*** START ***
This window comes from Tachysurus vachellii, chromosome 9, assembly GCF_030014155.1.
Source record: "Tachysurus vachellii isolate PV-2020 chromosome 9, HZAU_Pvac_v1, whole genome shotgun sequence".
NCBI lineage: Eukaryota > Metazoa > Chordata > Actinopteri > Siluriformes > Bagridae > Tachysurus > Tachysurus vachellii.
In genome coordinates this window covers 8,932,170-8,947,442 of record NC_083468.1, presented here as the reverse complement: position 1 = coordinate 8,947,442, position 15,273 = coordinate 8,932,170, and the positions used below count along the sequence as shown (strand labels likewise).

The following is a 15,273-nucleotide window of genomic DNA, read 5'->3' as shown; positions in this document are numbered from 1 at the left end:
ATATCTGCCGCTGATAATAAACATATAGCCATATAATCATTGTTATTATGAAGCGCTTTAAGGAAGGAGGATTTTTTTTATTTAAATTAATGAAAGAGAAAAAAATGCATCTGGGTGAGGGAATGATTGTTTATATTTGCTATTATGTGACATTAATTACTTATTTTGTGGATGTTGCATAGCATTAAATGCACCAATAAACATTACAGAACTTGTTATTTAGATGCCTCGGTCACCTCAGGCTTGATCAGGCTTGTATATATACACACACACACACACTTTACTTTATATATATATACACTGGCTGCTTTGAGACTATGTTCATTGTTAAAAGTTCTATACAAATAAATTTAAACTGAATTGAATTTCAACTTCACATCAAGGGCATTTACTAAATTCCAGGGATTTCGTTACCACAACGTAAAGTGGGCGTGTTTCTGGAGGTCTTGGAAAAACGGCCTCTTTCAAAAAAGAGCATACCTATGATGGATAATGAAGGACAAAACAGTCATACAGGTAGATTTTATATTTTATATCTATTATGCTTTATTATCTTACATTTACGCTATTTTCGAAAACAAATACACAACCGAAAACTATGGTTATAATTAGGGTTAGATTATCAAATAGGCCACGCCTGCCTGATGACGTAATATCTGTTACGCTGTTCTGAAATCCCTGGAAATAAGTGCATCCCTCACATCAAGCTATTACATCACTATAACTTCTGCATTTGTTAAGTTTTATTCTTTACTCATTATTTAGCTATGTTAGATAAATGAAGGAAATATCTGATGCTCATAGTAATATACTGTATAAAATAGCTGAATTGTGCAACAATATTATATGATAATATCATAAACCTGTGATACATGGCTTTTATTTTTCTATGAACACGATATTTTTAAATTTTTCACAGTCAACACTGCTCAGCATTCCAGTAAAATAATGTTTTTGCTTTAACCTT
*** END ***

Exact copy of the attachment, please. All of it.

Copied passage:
This window comes from Tachysurus vachellii, chromosome 9, assembly GCF_030014155.1.
Source record: "Tachysurus vachellii isolate PV-2020 chromosome 9, HZAU_Pvac_v1, whole genome shotgun sequence".
NCBI lineage: Eukaryota > Metazoa > Chordata > Actinopteri > Siluriformes > Bagridae > Tachysurus > Tachysurus vachellii.
In genome coordinates this window covers 8,932,170-8,947,442 of record NC_083468.1, presented here as the reverse complement: position 1 = coordinate 8,947,442, position 15,273 = coordinate 8,932,170, and the positions used below count along the sequence as shown (strand labels likewise).

The following is a 15,273-nucleotide window of genomic DNA, read 5'->3' as shown; positions in this document are numbered from 1 at the left end:
ATATCTGCCGCTGATAATAAACATATAGCCATATAATCATTGTTATTATGAAGCGCTTTAAGGAAGGAGGATTTTTTTTATTTAAATTAATGAAAGAGAAAAAAATGCATCTGGGTGAGGGAATGATTGTTTATATTTGCTATTATGTGACATTAATTACTTATTTTGTGGATGTTGCATAGCATTAAATGCACCAATAAACATTACAGAACTTGTTATTTAGATGCCTCGGTCACCTCAGGCTTGATCAGGCTTGTATATATACACACACACACACACTTTACTTTATATATATATACACTGGCTGCTTTGAGACTATGTTCATTGTTAAAAGTTCTATACAAATAAATTTAAACTGAATTGAATTTCAACTTCACATCAAGGGCATTTACTAAATTCCAGGGATTTCGTTACCACAACGTAAAGTGGGCGTGTTTCTGGAGGTCTTGGAAAAACGGCCTCTTTCAAAAAAGAGCATACCTATGATGGATAATGAAGGACAAAACAGTCATACAGGTAGATTTTATATTTTATATCTATTATGCTTTATTATCTTACATTTACGCTATTTTCGAAAACAAATACACAACCGAAAACTATGGTTATAATTAGGGTTAGATTATCAAATAGGCCACGCCTGCCTGATGACGTAATATCTGTTACGCTGTTCTGAAATCCCTGGAAATAAGTGCATCCCTCACATCAAGCTATTACATCACTATAACTTCTGCATTTGTTAAGTTTTATTCTTTACTCATTATTTAGCTATGTTAGATAAATGAAGGAAATATCTGATGCTCATAGTAATATACTGTATAAAATAGCTGAATTGTGCAACAATATTATATGATAATATCATAAACCTGTGATACATGGCTTTTATTTTTCTATGAACACGATATTTTTAAATTTTTCACAGTCAACACTGCTCAGCATTCCAGTAAAATAATGTTTTTGCTTTAACCTT